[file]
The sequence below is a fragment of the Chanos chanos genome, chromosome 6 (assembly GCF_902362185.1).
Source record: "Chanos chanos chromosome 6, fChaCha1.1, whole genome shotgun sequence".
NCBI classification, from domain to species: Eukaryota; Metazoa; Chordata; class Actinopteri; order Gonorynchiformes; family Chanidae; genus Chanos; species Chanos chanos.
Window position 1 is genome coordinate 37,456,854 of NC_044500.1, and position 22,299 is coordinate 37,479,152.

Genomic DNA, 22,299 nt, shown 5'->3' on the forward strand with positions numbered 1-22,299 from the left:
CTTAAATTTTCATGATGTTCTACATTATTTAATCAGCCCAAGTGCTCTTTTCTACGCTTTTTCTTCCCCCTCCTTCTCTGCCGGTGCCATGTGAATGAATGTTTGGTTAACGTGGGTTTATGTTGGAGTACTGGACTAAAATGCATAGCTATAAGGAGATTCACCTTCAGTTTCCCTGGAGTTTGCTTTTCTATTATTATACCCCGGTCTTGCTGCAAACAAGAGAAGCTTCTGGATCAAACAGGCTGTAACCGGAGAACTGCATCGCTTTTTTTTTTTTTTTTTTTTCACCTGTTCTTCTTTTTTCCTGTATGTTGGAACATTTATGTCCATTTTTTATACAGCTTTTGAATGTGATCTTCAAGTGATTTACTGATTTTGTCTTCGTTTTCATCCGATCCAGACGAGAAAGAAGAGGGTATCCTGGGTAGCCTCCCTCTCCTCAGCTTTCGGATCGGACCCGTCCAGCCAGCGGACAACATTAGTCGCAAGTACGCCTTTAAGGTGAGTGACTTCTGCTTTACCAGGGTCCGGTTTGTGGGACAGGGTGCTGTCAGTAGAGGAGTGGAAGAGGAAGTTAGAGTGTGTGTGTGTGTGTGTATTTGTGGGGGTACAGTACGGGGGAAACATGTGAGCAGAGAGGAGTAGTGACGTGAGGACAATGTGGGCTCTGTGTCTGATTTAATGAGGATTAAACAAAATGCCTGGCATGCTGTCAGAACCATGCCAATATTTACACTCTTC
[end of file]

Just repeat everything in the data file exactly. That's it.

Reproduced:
The sequence below is a fragment of the Chanos chanos genome, chromosome 6 (assembly GCF_902362185.1).
Source record: "Chanos chanos chromosome 6, fChaCha1.1, whole genome shotgun sequence".
NCBI classification, from domain to species: Eukaryota; Metazoa; Chordata; class Actinopteri; order Gonorynchiformes; family Chanidae; genus Chanos; species Chanos chanos.
Window position 1 is genome coordinate 37,456,854 of NC_044500.1, and position 22,299 is coordinate 37,479,152.

Genomic DNA, 22,299 nt, shown 5'->3' on the forward strand with positions numbered 1-22,299 from the left:
CTTAAATTTTCATGATGTTCTACATTATTTAATCAGCCCAAGTGCTCTTTTCTACGCTTTTTCTTCCCCCTCCTTCTCTGCCGGTGCCATGTGAATGAATGTTTGGTTAACGTGGGTTTATGTTGGAGTACTGGACTAAAATGCATAGCTATAAGGAGATTCACCTTCAGTTTCCCTGGAGTTTGCTTTTCTATTATTATACCCCGGTCTTGCTGCAAACAAGAGAAGCTTCTGGATCAAACAGGCTGTAACCGGAGAACTGCATCGCTTTTTTTTTTTTTTTTTTTTCACCTGTTCTTCTTTTTTCCTGTATGTTGGAACATTTATGTCCATTTTTTATACAGCTTTTGAATGTGATCTTCAAGTGATTTACTGATTTTGTCTTCGTTTTCATCCGATCCAGACGAGAAAGAAGAGGGTATCCTGGGTAGCCTCCCTCTCCTCAGCTTTCGGATCGGACCCGTCCAGCCAGCGGACAACATTAGTCGCAAGTACGCCTTTAAGGTGAGTGACTTCTGCTTTACCAGGGTCCGGTTTGTGGGACAGGGTGCTGTCAGTAGAGGAGTGGAAGAGGAAGTTAGAGTGTGTGTGTGTGTGTGTATTTGTGGGGGTACAGTACGGGGGAAACATGTGAGCAGAGAGGAGTAGTGACGTGAGGACAATGTGGGCTCTGTGTCTGATTTAATGAGGATTAAACAAAATGCCTGGCATGCTGTCAGAACCATGCCAATATTTACACTCTTC